During Xi’s first five-year term (2013-2018), the historically warm friendship between Beijing and Pyongyang appeared to cool, particularly as the North’s young Kim continued to ramp up nuclear and missile testing. China, though still committed to ensuring stability along its northeast border and concerned with nuclear proliferation, signed on to a series of increasingly harsh and constricting United Nations sanctions that squeezed North Korea’s already isolated economy. 

Is China Really About to Build J-20 Stealth Fighters for Its Carriers?

By Robert Farley

Last week, the South China Morning Post reported that the Chinese People’s Liberation Army Navy (PLAN) has decided to pursue converting the J-20 stealth fighter into its primary carrier-borne combat aircraft. Reportedly this decision stems from concerns about the development of the FC-31, and worries that an economic downturn will starve the service of resources.

The J-20 would be big for a carrier-based fighter, but certainly not the largest that has ever flown. The Grumman F-14 had a slightly higher take-off weight, although it was a bit shorter. The A-5 Vigilante, which operated from U.S. carriers in the 1960s, was slightly longer but somewhat lighter. The J-15, which China’s two existing carriers operate, is slightly longer but also lighter.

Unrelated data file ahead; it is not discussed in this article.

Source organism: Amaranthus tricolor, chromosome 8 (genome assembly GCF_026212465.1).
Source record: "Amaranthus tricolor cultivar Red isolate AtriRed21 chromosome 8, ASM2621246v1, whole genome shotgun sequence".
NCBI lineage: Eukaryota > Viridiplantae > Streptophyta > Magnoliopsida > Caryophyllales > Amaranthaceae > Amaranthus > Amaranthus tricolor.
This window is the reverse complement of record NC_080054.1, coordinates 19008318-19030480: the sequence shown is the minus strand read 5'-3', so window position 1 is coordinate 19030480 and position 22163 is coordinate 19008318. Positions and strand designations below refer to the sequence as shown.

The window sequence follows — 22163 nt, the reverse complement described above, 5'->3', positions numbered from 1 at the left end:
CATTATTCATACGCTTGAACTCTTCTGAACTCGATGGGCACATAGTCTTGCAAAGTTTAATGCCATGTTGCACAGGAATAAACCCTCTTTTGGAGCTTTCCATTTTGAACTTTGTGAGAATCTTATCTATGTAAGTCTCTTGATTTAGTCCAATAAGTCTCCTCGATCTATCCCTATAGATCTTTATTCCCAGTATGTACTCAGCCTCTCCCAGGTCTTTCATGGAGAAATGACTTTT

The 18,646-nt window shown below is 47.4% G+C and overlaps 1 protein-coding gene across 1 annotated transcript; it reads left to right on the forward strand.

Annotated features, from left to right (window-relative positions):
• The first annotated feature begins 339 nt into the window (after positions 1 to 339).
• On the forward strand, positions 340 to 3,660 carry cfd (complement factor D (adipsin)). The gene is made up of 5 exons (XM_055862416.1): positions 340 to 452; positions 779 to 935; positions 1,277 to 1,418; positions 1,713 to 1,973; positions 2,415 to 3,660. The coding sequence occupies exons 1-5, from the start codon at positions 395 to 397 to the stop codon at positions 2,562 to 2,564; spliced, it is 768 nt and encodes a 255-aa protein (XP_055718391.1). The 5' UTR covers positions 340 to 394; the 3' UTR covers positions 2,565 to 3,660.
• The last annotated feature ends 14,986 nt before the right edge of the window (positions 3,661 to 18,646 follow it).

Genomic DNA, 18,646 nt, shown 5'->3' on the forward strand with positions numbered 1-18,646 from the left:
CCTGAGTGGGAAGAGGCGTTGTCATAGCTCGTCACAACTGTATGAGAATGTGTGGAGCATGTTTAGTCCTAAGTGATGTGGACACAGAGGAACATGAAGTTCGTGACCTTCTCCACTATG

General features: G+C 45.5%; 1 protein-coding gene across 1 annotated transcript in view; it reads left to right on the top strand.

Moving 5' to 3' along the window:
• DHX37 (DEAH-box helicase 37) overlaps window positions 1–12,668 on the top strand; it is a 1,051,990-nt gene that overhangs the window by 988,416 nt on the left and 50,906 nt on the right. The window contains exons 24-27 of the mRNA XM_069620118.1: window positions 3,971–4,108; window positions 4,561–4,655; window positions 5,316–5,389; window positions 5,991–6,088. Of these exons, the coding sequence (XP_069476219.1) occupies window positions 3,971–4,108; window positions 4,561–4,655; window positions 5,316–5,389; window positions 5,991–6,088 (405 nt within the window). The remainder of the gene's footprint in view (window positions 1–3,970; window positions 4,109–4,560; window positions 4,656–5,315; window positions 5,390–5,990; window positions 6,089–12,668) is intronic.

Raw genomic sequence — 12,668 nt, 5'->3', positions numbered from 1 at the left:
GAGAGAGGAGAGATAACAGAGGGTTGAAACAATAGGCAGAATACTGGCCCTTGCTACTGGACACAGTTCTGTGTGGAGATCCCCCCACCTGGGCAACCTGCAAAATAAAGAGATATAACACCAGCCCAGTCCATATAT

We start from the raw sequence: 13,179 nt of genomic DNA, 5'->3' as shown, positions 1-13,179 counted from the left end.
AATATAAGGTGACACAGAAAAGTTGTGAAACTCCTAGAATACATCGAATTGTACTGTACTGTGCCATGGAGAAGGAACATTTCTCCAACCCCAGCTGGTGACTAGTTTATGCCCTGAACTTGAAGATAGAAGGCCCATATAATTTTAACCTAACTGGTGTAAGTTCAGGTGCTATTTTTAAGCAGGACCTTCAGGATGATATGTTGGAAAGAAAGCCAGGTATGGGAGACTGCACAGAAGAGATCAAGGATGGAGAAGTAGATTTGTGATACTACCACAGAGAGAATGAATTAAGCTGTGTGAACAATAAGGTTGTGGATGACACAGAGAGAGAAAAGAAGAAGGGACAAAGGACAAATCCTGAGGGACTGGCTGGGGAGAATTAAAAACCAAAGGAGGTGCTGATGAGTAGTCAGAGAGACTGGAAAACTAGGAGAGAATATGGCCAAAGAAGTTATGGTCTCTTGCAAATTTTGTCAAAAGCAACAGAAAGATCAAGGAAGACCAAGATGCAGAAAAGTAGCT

The timeline for developing a carrier variant of the J-20 remains unclear. Converting the aircraft to naval service may take some time. The idea of taking a primarily land-based fighter and modifying it for flight decks is not unheard of; the J-15 is an obvious example of a relatively successful conversion, as is the MiG-29. The United States toyed with the idea of developing a carrier variant of the F-15 before settling on the F-14 and eventually the F/A-18. Indeed, the Hornet grew out of the YF-17 Lightweight Fighter Project, which competed directly with the F-16 to provide an affordable aircraft to the U.S. Air Force.